Inscribed to the cover of the box with an eight-line poem with five characters to each line:
This piece of jade is hard and unyielding
It is smooth, lustrous and exhibits the best of the contemporary workmanship
It is designed to be worn around the thumb
And to remind one of the art of archery, rules set down by the ancient masters have to be followed
It is not just for shooting down birds
I have repeatedly read the poem about hunting recorded in the Book of Odes
The words of the poem are simple but the meaning behind them is profound.
Written by the Emperor Qianlong in the year of jimao (1759)

Inscribed to the top of the cover of the liner with an eight-line poem with five characters in each line:
How beautiful this piece of jade is!
It is carved into an archer’s ring in the shape of bixie
With the ring’s help the heavy imperial bow can be drawn
To shoot forth an arrow fletched with red feathers
The archer’s total attention has to be on concentrating to shoot the target.
Through a martial activity, archery involves intellectual wisdom
Seeing that a bronze mirror should constantly be polished with abrasives to maintain its brightness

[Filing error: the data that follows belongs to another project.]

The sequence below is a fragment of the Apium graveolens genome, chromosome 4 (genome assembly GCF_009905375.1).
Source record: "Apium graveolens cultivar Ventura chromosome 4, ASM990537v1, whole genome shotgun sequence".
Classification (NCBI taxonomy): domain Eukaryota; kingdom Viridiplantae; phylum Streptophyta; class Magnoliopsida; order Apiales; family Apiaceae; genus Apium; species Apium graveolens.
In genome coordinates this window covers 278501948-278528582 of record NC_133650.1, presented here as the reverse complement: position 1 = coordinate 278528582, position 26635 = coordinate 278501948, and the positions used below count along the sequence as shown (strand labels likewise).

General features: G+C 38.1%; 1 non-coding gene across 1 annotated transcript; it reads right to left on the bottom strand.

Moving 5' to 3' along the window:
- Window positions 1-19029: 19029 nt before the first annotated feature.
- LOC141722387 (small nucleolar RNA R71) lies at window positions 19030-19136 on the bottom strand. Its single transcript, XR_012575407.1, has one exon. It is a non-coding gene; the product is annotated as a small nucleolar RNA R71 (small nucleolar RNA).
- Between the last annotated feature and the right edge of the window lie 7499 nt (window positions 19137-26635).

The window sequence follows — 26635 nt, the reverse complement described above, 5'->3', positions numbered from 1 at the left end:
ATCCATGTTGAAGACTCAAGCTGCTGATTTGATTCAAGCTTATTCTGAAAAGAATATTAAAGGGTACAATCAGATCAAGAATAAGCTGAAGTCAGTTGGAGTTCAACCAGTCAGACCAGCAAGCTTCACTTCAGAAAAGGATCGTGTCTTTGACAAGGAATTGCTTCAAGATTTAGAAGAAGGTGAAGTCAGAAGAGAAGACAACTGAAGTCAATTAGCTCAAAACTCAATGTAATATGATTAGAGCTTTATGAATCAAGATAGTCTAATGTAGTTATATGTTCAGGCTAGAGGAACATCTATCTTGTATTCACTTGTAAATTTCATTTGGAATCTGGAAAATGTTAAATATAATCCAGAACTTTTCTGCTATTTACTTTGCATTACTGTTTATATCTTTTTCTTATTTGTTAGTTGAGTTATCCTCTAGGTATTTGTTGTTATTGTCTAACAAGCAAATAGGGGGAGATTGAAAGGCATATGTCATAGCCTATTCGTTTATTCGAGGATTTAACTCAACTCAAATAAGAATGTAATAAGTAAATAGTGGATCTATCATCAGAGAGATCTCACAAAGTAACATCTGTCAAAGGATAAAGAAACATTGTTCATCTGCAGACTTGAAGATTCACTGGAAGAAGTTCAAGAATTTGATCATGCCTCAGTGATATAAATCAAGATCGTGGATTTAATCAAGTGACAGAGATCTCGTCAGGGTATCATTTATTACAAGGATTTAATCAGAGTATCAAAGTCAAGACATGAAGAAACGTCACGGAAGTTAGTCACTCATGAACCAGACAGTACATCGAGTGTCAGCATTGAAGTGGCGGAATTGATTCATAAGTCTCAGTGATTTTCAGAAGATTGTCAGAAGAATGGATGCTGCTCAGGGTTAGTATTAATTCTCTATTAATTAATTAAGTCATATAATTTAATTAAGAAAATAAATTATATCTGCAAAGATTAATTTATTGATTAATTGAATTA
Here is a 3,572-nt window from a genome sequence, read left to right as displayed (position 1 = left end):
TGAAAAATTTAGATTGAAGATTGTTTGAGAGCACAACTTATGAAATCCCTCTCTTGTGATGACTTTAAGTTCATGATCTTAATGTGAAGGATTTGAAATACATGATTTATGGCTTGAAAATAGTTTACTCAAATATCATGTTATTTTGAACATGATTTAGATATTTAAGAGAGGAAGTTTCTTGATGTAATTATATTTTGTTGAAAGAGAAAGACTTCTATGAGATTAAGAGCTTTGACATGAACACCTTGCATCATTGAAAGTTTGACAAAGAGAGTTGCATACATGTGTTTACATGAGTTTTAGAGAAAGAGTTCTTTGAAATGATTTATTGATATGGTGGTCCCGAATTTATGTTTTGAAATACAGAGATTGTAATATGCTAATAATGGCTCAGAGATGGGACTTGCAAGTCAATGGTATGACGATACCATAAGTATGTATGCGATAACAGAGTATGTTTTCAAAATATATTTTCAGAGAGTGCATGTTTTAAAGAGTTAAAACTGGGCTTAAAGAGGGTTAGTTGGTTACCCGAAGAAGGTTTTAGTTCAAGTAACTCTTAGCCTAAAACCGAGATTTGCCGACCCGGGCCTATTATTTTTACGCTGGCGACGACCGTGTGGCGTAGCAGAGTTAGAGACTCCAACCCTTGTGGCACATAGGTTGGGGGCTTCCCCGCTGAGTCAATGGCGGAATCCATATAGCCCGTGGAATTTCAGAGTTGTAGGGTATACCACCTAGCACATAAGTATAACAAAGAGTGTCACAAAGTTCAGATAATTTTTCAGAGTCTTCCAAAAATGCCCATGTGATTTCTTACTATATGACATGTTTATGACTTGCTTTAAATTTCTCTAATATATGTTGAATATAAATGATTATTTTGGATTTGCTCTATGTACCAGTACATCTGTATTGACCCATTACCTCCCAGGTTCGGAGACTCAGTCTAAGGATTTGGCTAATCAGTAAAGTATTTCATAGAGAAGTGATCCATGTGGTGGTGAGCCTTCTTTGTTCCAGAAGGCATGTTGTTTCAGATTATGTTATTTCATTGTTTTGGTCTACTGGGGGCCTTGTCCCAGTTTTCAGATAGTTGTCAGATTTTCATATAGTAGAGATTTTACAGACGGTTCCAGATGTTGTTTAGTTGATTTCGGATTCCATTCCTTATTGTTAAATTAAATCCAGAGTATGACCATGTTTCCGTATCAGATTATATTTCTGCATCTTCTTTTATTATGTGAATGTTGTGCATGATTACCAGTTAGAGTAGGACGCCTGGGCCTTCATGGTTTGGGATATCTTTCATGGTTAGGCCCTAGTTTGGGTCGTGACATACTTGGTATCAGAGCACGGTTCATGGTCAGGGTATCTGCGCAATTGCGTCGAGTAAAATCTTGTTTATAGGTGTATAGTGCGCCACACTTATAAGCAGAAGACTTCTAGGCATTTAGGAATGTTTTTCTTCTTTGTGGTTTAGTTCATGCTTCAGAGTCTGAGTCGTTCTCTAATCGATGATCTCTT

We come to realize that opposing things can result in mutual benefit.  Written by the Emperor Qianlong

Inscribed to the interior of the cover of the liner with an eight-line poem with seven characters to each line:
A white and lustrous jade carved round into an archer’s ring
The workmanship is very satisfactory
It helps to draw the heavy bow
To shoot forth the arrow without hesitation. 
The legend of Zhang* is famous  
The art of archery should be passed down to a virtuous person as with Genggongzhishi
The ring around the thumb glitters like a silver moon
Its colour is as fascinating as mists emanating from Nanshan* Written by the Emperor Qianlong

*Zhang is reference to Zhangyi the legendary archer who shot down the nine out of the ten suns.